The Sunday Times breathlessly revealed that Google is petitioning the California State government to allow the testing of autonomous motorcycles on public roads. That's not quite right. Here's why.
Back in January, Google – along with several other interested parties – sent letters to the DMV regarding the final regulatory text that will govern autonomous vehicle testing.
In that letter, Google took issue with certain restrictions outlined in the text, specifically when it came to limiting what vehicles could be used for testing.
The Sunday Times cherry picked a line from the email by Ron Medford, Google's director of safety for its self-driving car program, that – out of context – would indicate the Google is planning a whole slew of autonomous vehicles, including motorcycles and commercial vehicles. However, read the full text and it's clear that Google simply doesn't want the DMV to impose restrictions that limits testing only to passenger cars. Here's Medford's comments, in full:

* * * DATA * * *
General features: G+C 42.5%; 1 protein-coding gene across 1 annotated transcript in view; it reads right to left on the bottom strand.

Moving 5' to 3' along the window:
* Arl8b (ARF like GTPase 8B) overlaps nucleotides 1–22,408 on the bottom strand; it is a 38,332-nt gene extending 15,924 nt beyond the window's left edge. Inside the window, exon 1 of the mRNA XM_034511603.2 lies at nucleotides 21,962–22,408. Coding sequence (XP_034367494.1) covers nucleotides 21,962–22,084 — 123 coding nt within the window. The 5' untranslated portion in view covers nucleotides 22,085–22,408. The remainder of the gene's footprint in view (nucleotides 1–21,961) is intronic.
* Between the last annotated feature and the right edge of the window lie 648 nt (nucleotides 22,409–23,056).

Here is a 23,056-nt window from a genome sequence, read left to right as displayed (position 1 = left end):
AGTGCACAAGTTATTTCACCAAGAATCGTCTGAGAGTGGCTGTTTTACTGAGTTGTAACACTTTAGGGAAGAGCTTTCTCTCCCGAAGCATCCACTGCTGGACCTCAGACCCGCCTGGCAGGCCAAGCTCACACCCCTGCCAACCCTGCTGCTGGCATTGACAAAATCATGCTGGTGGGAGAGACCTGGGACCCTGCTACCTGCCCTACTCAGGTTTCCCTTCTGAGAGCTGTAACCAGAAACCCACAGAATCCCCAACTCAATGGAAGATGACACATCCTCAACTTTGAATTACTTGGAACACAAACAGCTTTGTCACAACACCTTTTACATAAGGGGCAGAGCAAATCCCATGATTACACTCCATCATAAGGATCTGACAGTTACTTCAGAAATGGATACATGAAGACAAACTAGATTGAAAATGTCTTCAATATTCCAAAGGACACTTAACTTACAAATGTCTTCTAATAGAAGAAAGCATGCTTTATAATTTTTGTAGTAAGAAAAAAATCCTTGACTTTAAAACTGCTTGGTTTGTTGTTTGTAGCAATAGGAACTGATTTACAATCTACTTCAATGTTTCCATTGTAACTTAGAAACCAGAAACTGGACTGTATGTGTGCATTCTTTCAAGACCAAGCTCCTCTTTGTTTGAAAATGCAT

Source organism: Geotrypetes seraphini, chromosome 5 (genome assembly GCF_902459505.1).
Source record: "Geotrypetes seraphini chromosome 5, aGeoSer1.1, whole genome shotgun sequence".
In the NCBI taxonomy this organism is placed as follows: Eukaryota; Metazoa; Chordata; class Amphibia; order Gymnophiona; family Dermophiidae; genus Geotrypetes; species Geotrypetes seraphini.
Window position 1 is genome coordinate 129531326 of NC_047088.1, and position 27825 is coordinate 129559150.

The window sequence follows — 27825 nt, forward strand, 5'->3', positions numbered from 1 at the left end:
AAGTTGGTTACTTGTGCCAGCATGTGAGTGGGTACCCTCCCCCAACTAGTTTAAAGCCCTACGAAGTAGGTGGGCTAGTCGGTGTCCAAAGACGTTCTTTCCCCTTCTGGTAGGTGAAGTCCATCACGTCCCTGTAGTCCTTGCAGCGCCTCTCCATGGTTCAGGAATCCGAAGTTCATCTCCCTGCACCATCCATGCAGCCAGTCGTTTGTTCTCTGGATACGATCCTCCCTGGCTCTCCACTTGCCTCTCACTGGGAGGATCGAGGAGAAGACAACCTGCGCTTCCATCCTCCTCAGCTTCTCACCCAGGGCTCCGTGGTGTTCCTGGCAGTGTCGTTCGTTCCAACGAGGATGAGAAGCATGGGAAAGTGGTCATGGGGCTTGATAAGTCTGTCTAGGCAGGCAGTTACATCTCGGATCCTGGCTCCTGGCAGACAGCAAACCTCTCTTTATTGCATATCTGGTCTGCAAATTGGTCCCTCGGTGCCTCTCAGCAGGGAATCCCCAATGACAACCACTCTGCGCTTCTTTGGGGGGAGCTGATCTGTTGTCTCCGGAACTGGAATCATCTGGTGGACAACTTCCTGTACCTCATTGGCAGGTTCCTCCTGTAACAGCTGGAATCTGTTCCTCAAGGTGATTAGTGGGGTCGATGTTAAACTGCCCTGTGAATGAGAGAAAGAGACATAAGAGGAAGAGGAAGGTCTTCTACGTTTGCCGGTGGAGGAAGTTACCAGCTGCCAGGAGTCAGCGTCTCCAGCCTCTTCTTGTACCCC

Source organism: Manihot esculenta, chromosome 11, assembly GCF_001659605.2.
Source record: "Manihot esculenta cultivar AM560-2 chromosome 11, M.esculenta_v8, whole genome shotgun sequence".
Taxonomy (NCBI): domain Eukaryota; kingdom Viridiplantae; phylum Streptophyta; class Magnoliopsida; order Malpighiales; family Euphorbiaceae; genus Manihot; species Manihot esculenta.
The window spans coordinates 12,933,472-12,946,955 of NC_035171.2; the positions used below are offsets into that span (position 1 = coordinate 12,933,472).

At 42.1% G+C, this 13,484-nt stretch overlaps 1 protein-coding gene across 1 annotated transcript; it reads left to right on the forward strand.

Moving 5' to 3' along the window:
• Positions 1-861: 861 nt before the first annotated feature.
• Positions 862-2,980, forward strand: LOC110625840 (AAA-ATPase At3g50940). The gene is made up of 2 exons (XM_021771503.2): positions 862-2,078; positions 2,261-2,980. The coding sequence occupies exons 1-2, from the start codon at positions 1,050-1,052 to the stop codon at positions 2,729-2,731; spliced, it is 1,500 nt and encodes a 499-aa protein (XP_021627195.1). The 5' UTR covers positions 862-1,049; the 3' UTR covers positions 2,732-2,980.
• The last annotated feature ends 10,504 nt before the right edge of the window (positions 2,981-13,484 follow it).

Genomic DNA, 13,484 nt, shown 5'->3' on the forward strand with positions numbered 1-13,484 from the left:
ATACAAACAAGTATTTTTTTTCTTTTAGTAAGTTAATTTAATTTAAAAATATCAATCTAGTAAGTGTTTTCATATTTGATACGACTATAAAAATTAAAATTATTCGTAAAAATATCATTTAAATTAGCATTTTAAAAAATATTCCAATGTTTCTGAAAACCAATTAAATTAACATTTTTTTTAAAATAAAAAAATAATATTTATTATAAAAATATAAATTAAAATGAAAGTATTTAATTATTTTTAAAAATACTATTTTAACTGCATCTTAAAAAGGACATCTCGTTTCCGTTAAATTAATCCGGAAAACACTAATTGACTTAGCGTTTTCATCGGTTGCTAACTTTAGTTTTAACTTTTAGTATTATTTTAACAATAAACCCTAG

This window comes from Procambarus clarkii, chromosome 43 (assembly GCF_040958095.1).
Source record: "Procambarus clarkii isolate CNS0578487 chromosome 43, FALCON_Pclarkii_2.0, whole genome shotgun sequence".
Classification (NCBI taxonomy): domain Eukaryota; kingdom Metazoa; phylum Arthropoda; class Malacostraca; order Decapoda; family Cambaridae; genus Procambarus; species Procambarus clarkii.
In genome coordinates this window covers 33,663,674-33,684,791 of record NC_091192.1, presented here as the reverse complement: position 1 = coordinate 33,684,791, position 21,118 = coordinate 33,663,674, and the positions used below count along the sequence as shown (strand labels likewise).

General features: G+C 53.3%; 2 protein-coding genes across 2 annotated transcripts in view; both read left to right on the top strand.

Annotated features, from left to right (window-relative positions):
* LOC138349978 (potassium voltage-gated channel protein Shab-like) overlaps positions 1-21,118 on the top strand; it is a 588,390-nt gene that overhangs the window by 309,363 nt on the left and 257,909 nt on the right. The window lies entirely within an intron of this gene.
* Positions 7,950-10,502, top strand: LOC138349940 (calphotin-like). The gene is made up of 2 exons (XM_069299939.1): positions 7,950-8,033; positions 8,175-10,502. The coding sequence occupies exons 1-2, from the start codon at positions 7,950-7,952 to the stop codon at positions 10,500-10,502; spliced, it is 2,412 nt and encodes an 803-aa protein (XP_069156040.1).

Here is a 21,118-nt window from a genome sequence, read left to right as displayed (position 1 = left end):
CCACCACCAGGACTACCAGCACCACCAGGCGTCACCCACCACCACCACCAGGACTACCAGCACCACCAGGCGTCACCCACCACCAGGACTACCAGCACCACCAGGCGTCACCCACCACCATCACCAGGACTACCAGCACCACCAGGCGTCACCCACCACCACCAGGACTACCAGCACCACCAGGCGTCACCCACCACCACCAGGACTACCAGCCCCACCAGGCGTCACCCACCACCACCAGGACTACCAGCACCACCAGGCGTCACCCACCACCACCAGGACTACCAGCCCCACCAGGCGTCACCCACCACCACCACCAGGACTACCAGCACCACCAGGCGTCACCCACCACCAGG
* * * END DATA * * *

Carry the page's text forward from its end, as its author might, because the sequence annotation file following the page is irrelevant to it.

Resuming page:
Although Google is not currently testing any of these vehicles excluded under this section, we believe that the section should be deleted in its entirety, as any such exclusion unnecessarily restricts future innovation. It is certainly possible that future testing could include motorcycles or larger commercial vehicles. If some innovator can demonstrate that testing autonomous technology on such vehicles is safe, then they should be allowed to test. The DMV should not preemptively foreclose potential avenues of an evolving technology, but should instead review every testing permit application on its own merits.
Basically, Google doesn't want overarching restrictions on the type of vehicles being tested with autonomous capabilities, because who knows what the future holds and how long these regulations will stand unchanged.
However, there's still a chance that Google could work on some kind of self-driving two-wheeler in the future.
In 2007 Google hired Anthony Levandowski, one of the team members that helped create the autonomous Ghostrider motorcycle for the 2004 DARPA Grand Challenge. It was impressive at the time, but like the majority of the competitors, it didn't fare too well. But that was a decade ago, and Levandowski has some serious resources at his disposal. Here's his previous work: